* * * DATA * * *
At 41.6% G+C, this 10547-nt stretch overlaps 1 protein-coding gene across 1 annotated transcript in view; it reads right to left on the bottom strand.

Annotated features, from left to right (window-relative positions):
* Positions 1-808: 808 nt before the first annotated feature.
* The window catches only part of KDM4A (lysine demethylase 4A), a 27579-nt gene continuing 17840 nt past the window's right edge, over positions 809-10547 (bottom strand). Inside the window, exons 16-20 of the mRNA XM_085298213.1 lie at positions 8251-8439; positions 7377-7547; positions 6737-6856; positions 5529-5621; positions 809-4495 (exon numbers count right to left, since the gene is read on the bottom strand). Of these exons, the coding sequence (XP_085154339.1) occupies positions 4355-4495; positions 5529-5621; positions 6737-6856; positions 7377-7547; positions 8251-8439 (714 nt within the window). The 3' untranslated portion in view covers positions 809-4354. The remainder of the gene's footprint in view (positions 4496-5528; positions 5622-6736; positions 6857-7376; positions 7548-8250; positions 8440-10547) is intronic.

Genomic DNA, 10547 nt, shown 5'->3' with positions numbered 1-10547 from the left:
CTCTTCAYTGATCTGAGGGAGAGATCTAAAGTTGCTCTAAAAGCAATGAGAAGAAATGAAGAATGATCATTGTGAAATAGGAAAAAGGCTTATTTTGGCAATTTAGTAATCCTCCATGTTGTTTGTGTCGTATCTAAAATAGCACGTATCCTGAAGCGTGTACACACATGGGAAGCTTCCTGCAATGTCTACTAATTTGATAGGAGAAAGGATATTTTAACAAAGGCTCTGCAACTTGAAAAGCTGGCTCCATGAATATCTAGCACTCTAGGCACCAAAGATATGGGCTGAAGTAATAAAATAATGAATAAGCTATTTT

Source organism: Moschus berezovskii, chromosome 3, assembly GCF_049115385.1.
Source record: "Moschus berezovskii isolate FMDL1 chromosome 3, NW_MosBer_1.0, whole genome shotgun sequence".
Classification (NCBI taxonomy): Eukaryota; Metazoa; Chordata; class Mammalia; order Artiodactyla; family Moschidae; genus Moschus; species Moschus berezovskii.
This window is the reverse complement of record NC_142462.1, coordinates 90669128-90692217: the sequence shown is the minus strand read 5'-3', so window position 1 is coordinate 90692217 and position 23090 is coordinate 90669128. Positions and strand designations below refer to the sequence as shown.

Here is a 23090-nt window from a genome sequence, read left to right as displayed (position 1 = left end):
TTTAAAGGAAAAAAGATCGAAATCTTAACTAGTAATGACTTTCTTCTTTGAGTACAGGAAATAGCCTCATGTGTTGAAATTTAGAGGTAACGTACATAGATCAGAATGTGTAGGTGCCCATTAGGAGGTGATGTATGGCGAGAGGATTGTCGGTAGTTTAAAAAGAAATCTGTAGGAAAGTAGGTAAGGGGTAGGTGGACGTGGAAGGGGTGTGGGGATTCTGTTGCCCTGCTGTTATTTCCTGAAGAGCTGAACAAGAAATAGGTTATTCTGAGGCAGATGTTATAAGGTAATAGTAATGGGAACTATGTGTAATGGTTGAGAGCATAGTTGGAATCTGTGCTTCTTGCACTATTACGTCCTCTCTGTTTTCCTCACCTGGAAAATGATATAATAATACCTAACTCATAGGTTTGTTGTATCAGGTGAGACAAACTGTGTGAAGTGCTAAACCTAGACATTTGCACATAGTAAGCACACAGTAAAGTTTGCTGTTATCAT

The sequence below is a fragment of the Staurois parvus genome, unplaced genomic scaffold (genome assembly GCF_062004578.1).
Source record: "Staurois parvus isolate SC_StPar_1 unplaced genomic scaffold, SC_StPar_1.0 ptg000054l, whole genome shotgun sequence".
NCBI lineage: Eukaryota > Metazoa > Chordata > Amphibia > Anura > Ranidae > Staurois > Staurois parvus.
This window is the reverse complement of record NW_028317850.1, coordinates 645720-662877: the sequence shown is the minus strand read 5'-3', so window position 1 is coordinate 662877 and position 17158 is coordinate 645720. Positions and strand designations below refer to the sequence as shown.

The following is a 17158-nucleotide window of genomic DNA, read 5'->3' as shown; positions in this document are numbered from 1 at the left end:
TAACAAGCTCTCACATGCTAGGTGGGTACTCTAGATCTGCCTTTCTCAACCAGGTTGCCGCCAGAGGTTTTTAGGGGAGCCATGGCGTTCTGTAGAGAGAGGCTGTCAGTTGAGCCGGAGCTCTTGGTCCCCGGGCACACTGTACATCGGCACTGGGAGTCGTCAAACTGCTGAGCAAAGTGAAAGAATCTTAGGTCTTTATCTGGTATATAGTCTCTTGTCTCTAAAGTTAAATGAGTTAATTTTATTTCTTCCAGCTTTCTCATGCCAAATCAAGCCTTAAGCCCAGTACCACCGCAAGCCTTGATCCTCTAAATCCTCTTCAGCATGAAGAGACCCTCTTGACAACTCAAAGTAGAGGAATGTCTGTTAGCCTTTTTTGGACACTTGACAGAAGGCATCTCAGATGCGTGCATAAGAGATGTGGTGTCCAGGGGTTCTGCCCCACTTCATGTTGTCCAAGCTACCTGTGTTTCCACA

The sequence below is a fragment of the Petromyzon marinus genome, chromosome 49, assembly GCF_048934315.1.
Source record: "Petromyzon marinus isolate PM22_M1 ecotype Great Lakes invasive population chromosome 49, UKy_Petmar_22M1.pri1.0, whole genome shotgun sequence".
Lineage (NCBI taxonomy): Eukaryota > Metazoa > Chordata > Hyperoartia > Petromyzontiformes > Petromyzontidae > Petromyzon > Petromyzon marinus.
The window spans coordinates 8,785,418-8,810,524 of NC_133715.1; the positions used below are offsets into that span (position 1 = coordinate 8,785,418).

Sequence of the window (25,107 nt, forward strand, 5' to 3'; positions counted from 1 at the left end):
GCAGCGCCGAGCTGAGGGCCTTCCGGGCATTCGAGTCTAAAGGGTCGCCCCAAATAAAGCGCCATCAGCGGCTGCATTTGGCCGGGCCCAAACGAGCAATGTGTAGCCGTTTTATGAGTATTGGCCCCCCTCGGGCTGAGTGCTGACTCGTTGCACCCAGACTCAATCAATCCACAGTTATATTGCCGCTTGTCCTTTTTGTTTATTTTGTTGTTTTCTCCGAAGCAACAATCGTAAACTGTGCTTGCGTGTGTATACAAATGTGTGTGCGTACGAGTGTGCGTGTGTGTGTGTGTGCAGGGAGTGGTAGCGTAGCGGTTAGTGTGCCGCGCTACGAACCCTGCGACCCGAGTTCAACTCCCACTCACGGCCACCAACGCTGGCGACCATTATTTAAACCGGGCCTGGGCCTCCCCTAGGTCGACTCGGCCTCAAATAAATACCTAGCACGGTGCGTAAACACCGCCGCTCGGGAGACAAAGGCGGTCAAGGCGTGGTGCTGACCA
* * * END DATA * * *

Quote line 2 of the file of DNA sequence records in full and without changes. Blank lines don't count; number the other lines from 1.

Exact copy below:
Annotated features, from left to right (window-relative positions):